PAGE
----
And what if I forget to switch to an appropriate weapon before I start a quest? You get locked into quests, there's no way to change equipment once you're in it. You either have to try and fight skittish pterodactyls with a warhammer, hoping to God that they'll eventually calmly sit on the ground for the eighteen seconds necessary to swing the bloody thing, or you quit the quest and lose your deposit. And that reminds me, why the fuck do I have to pay to start a quest? What the hell kind of nightmarish bureaucracy is running the Adventurer's Guild? How about I just save the money and not solve your problems for you, peasants, how about that? You can gather your own 10 velociraptor eyebrows.

My main complaint in the video was item gathering, how foraging for random bits of garbage in the wilderness got in the way of the juicy fighting, and it was virtually impossible to predict what items were only worth flogging at the village store for pennies and which would be worth hanging onto. Someone pointed out that at some point you can employ some of the villagers to grow and gather certain resources on your behalf. But that's even worse! That's entering management simulator territory, the genre one step up from database software. At least gathering the stuff yourself has the exploration element. The threat of curious velociraptors trotting over to inspect my pancreas as I scrape out the contents of a beehive. Maybe next I could pay someone to kill all the monsters for me so I can spend the entire game sitting in my hut kicking the butler.

But of course the actual point of the game is the fights with giant monsters. That's what all the ancillary pottering about is leading up to and the most glaring absence from the main points of my review. Well, I did actually play far enough to start doing those. The last mission I played was one that had me hunting and killing some giant version of the velociraptor lads.

Basically this involved me smashing my shortsword against his flank over and over and over again, chipping away at his wretchedly massive amount of health for half an hour because every other weapon was so fucking slow to use that he'd jump out of the way and slap me across the chops with his tail in the time it took to swing them. This isn't even mentioning the weapon degradation system, for which someone badly deserves a mongoose up the trouser leg. Every ten hits or so (with the stupid, stupid Wiimote controls) my sword would lose sharpness, to the point that every other blow would bounce ringingly off the monster's hide as if I'd hit the thing with a fucking bamboo walking stick. So I'd have to pick between trying to get through the fight with a half-useless weapon or run off to slide a whetstone slowly along the blade with even odds whether or not the boss and all his friends come over and interrupt me with murder.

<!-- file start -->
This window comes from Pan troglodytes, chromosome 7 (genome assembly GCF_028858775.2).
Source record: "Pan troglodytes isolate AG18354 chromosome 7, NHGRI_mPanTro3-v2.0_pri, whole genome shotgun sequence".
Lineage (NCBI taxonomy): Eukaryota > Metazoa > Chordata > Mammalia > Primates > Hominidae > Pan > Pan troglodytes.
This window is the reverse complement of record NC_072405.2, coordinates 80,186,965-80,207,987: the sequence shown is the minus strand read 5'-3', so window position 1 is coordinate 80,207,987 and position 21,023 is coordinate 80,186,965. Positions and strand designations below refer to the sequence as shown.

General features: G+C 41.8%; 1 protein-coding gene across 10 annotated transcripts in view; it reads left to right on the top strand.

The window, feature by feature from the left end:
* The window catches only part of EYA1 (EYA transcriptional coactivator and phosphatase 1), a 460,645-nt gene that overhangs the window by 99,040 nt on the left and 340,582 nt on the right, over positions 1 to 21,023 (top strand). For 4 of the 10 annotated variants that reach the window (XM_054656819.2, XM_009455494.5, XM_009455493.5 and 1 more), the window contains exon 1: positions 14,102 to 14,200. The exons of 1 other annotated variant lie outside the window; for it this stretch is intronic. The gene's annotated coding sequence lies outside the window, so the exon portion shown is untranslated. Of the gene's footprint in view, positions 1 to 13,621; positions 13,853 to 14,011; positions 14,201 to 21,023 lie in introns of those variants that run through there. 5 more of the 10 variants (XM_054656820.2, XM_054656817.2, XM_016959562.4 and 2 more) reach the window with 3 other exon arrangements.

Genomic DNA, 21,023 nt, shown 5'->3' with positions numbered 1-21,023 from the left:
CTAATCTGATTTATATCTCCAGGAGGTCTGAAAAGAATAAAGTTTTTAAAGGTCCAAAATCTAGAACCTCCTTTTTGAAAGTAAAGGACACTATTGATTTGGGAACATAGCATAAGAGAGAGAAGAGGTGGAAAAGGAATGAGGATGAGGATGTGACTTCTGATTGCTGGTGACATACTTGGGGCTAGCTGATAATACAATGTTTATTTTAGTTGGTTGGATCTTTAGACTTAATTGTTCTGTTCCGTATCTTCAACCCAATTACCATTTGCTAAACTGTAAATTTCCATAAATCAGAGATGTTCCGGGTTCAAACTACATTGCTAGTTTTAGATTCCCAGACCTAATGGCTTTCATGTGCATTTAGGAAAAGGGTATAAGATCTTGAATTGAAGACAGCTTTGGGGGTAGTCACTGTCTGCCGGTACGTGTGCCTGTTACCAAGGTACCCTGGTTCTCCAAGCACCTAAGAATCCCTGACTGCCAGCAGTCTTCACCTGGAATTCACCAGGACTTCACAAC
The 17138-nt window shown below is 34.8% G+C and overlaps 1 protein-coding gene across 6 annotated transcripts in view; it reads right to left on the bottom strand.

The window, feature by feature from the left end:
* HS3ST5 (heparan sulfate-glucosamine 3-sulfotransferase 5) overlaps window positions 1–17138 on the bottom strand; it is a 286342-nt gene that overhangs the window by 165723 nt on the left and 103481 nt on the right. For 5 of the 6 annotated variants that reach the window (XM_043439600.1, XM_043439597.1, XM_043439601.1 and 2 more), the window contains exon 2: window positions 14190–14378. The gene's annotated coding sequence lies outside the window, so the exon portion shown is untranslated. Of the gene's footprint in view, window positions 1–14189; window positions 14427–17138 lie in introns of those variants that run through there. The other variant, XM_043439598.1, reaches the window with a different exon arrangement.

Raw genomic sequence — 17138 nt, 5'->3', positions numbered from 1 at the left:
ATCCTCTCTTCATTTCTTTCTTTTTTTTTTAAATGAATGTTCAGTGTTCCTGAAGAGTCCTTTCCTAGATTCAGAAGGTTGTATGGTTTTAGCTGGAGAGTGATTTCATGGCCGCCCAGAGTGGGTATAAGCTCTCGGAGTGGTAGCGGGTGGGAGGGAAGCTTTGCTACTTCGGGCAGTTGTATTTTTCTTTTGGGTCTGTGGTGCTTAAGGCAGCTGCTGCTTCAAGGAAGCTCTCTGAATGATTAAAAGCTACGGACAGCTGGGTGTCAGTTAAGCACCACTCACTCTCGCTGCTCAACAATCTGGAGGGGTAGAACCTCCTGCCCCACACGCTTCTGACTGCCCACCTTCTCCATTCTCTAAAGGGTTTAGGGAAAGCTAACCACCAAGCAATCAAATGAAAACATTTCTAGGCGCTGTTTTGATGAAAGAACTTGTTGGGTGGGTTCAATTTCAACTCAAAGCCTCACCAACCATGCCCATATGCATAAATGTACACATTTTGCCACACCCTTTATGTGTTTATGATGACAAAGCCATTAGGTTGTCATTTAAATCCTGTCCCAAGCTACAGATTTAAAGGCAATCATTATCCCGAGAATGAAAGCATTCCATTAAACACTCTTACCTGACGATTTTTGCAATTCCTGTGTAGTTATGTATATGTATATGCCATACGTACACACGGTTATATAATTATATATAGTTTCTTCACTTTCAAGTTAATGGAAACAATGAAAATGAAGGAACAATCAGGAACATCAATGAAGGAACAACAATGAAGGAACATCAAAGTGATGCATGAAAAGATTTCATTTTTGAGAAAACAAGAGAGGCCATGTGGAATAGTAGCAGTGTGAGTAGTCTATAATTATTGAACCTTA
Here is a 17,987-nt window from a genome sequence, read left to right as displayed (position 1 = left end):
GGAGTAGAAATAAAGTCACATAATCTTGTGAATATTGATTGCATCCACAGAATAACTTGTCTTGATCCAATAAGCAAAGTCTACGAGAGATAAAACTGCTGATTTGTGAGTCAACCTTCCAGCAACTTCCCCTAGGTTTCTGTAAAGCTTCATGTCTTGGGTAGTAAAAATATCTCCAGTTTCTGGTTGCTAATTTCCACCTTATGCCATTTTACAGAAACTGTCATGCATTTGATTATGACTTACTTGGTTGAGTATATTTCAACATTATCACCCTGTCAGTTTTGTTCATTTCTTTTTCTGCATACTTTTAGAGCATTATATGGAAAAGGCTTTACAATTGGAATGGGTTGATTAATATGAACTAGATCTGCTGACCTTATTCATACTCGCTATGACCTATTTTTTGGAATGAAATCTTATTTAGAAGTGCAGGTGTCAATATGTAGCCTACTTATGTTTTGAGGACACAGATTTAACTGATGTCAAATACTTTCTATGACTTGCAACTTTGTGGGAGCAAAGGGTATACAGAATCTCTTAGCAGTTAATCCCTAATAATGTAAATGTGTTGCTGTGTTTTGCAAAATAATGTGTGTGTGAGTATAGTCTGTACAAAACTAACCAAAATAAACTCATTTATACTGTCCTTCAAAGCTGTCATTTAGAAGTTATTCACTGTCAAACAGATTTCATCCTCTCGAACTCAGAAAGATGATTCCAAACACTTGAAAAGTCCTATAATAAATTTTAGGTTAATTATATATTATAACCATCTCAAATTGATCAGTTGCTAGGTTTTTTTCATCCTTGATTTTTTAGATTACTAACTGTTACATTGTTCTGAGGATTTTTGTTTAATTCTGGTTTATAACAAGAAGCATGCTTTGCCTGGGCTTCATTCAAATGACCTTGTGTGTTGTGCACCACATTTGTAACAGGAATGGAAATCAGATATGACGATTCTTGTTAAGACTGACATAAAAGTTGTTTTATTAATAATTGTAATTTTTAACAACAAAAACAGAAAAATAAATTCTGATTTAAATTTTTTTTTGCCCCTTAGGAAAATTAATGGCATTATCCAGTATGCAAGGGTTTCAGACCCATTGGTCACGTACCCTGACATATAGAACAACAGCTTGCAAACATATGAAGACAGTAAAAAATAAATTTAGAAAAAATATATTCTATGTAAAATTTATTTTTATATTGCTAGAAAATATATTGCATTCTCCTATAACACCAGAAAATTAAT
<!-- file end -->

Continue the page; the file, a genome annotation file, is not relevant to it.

But eventually the beast had the sheer common decency to roll over and die and I returned triumphant to the village, where I was congratulated, then told that various clones of the boss monster would now be appearing throughout the overworld. And if I'm not too busy maybe I could gather up ten of their claws.

That was it. That was the moment the boos and jeers of my little internal Guitar Hero audience drowned out Monster Hunter Tri's performance and it was booted unceremoniously back to the song list. I would subject myself to more of it only on the day I am diagnosed with brain cancer and wish to expedite the growth of the tumor to end my painful, unpleasant life faster. There you go. That was your bonus review expansion pack. Up yours, Monster Hunter Tri fans. Up yours with blobs of Icy Hot on the end.

Yahtzee is a British-born, currently Australian-based writer and gamer with a sweet hat and a chip on his shoulder. When he isn't talking very fast into a headset mic he also designs freeware adventure games and writes the back page column for PC Gamer, who are too important to mention us. His personal site is

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